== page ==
Many people have carabiners connected to the quick release belt so they can clip into a boat or paddle if the situation is safe. This way they can assess the situation, and decide whether or not to clip in. The problem with clipping in from the start is you don't really know where you are going to swim, and you don't know if where you swim is safe place to be tied to a boat.

The biggest point that needs to be stressed is that gear is replaceable - you are not.
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Old 08-30-2013   #16
Littleton, Colorado
Paddling Since: 2010
Join Date: Jul 2010
Posts: 350
It's been mentioned before, but not in this thread, so I'll give it a whirl. Leashes are made for class 1 and sea kayaking . They are a convenience so you can grab your fishing pole, lunch, etc. It's just something that helps enable calm-water kayak-fishing or as a safety tool in open water, since hand-paddling for miles isn't really an option in tide.

It makes sense to use it for SUPing up to a certain point, but I really can't comment on that sport. If it were me, which I suppose it may never be, I would only have the leash, if at all, on easy stuff; if I still need a leash on Class 3+, I probably shouldn't be running class 3+. To get ready for class 3+ on a board, you want your more skilled friends down stream of you as you descend a drop, ready to help you should you swim. But this is the kayaking board and I probably should refrain from commenting too much on a sport I don't participate in (well, other than vicariously).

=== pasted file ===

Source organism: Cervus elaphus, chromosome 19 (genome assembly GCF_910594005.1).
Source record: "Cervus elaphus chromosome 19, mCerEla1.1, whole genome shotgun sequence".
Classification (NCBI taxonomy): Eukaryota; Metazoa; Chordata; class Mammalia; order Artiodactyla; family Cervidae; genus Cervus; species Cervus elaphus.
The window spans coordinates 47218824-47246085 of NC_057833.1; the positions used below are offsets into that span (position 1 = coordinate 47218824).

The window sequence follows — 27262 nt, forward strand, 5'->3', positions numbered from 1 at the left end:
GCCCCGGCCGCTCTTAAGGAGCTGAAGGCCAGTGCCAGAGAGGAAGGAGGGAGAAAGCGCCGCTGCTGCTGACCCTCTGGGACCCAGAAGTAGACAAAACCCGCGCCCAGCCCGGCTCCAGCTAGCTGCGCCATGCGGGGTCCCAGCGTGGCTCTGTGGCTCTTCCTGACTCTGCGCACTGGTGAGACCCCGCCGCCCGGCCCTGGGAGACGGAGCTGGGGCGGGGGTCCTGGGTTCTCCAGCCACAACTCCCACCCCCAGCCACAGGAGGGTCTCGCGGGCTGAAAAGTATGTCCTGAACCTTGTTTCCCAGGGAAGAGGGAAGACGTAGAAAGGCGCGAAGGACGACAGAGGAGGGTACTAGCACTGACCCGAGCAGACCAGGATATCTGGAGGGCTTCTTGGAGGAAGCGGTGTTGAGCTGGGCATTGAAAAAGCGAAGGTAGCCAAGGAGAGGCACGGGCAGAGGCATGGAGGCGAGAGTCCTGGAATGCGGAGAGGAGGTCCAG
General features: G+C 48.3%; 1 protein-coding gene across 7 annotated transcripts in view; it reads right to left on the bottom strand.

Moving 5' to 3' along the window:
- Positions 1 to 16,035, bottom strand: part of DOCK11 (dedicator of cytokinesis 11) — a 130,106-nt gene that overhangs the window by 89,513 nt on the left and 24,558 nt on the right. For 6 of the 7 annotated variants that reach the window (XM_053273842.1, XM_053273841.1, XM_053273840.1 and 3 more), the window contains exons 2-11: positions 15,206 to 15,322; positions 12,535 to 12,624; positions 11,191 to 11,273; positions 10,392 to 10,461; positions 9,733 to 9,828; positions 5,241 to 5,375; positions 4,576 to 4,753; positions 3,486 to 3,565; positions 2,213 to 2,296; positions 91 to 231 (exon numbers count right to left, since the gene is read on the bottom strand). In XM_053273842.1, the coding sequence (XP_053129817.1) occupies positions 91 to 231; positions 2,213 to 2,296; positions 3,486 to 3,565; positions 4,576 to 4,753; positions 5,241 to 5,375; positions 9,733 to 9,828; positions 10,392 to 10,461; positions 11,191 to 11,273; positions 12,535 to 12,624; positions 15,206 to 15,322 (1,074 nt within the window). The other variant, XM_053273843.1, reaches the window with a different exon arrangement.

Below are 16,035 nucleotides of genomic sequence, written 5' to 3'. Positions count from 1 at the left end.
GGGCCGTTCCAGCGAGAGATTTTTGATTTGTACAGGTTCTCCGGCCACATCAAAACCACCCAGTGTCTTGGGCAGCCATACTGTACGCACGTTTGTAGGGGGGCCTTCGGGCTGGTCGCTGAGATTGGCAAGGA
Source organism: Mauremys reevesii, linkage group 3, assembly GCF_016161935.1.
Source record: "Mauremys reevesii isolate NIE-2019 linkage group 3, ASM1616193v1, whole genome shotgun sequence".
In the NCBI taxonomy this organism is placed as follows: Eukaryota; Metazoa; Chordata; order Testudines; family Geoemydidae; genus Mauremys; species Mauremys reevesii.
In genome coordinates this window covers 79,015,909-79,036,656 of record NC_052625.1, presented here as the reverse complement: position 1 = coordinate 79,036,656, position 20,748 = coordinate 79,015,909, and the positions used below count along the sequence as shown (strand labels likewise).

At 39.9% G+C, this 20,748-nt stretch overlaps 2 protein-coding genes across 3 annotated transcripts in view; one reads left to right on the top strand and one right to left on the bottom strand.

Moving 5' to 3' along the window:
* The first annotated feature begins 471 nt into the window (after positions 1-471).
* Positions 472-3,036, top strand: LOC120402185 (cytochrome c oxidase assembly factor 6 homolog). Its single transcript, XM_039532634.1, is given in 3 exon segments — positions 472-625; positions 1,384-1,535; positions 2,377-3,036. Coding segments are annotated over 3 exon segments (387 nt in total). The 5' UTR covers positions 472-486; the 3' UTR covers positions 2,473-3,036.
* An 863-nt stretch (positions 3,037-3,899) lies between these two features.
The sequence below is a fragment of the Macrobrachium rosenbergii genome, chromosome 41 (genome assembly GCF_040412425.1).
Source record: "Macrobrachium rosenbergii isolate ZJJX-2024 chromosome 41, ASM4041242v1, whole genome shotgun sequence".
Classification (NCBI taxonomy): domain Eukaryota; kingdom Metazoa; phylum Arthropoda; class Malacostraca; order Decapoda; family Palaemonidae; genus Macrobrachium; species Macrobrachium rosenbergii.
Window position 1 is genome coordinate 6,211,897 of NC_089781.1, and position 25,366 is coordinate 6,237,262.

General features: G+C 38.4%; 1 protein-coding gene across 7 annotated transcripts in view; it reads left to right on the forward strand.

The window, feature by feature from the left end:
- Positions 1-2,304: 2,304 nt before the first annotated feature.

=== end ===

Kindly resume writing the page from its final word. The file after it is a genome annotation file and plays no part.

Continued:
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Old 08-30-2013   #17
Land of Lovin, Colorado
Paddling Since: 2006
Join Date: Jun 2007
Posts: 1,449
I use this, and depending on the rapid would use it up to class III. I'd probably take it off if it's likely I'd hit a rock or have to avoid multiple rocks but I wear it on class II.

NRS Quick Release SUP Leash at
Think for yourselves and let others enjoy the privilege to do so, too. - Voltaire
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Old 08-31-2013   #18
Denver, Colorado
Paddling Since: 1995
Join Date: Apr 2007
Posts: 2,239

Yes it is ok /good to have a trailer of webbing on a ducky .It /they give you more things to grab onto.But 6 to 8 feet is WAAAY too long.You could get entangled or it could wrap on something. Jeff Bennett recommended 30" and part of that is taken up by the knot.Make sure there are no knots on the trailing end that could chock into a crack.You could have one on both ends of the boat and use them to tie off to bushes .Even better is a cinchable flip strap across the width off the boat under the seat /thwart.Usually when you get spanked in a ducky you come up right next to it, even in fairly pushy-creeky water.Exceptions to this would be side surfing or getting stuffed in big holes where you wash out and boat keeps surfing and in shallow fast mank and I definitely would not want to be tied to a boat in one of those scenarios.
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Old 08-31-2013   #19
StGeorge, Utah
Paddling Since: 1972
Join Date: Aug 2013
Posts: 13
Thanks cayo, that's what I was looking for as a response to my question. May add a couple of Duckies to the arsenal here in a bit so good to know.